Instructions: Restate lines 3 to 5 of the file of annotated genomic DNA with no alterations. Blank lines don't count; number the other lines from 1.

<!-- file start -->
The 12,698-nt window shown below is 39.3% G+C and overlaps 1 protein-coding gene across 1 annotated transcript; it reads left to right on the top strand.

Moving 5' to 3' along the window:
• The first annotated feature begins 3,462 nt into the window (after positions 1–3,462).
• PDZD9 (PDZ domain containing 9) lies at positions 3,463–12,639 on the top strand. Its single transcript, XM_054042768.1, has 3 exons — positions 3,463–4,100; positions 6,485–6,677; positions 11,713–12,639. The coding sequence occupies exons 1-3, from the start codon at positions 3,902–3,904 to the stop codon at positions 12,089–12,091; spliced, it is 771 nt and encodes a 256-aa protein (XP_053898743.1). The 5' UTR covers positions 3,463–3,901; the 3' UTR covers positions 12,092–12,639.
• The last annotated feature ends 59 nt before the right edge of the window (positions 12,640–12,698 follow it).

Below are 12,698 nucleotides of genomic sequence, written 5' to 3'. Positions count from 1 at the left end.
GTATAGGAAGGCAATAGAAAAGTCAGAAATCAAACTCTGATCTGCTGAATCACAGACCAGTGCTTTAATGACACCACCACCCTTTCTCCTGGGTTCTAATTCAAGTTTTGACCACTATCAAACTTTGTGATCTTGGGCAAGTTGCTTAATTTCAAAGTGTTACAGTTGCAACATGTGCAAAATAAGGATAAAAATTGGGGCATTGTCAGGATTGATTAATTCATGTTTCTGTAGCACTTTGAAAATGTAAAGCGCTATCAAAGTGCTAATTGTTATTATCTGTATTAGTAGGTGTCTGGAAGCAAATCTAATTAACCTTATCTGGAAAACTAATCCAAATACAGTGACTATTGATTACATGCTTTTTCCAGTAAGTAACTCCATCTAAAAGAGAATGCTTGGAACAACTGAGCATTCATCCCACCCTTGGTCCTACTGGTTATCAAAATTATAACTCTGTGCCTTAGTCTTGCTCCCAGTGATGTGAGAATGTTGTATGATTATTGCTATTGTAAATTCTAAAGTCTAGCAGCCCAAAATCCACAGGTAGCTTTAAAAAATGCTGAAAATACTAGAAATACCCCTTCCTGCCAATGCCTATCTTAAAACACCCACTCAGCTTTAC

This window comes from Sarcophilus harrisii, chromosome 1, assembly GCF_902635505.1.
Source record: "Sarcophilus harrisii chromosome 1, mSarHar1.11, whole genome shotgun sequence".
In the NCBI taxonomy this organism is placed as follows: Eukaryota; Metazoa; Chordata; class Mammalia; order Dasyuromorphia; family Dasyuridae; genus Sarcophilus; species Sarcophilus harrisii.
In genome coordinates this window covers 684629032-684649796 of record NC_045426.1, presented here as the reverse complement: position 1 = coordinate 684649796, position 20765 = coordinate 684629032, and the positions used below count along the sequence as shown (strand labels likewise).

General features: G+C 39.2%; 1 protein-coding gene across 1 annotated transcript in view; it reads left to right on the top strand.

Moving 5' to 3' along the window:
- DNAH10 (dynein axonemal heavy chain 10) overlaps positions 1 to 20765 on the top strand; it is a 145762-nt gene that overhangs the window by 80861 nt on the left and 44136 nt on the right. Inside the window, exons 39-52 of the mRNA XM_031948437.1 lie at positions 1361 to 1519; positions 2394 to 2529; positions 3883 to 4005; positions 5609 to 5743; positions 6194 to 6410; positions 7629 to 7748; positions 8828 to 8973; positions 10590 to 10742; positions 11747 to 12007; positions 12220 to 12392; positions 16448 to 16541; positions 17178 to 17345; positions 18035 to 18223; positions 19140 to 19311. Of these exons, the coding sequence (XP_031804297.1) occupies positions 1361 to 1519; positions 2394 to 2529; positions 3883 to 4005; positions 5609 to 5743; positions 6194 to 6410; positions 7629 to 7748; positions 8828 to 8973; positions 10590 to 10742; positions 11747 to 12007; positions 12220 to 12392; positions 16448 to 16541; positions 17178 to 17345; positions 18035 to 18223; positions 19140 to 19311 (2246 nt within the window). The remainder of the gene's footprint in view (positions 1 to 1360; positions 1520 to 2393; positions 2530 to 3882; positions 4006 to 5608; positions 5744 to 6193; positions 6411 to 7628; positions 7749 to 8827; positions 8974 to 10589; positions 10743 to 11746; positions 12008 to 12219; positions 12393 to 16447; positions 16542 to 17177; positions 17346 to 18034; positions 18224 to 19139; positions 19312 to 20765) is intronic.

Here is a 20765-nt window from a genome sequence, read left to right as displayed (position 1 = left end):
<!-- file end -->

• The first annotated feature begins 3,462 nt into the window (after positions 1–3,462).
• PDZD9 (PDZ domain containing 9) lies at positions 3,463–12,639 on the top strand. Its single transcript, XM_054042768.1, has 3 exons — positions 3,463–4,100; positions 6,485–6,677; positions 11,713–12,639. The coding sequence occupies exons 1-3, from the start codon at positions 3,902–3,904 to the stop codon at positions 12,089–12,091; spliced, it is 771 nt and encodes a 256-aa protein (XP_053898743.1). The 5' UTR covers positions 3,463–3,901; the 3' UTR covers positions 12,092–12,639.
• The last annotated feature ends 59 nt before the right edge of the window (positions 12,640–12,698 follow it).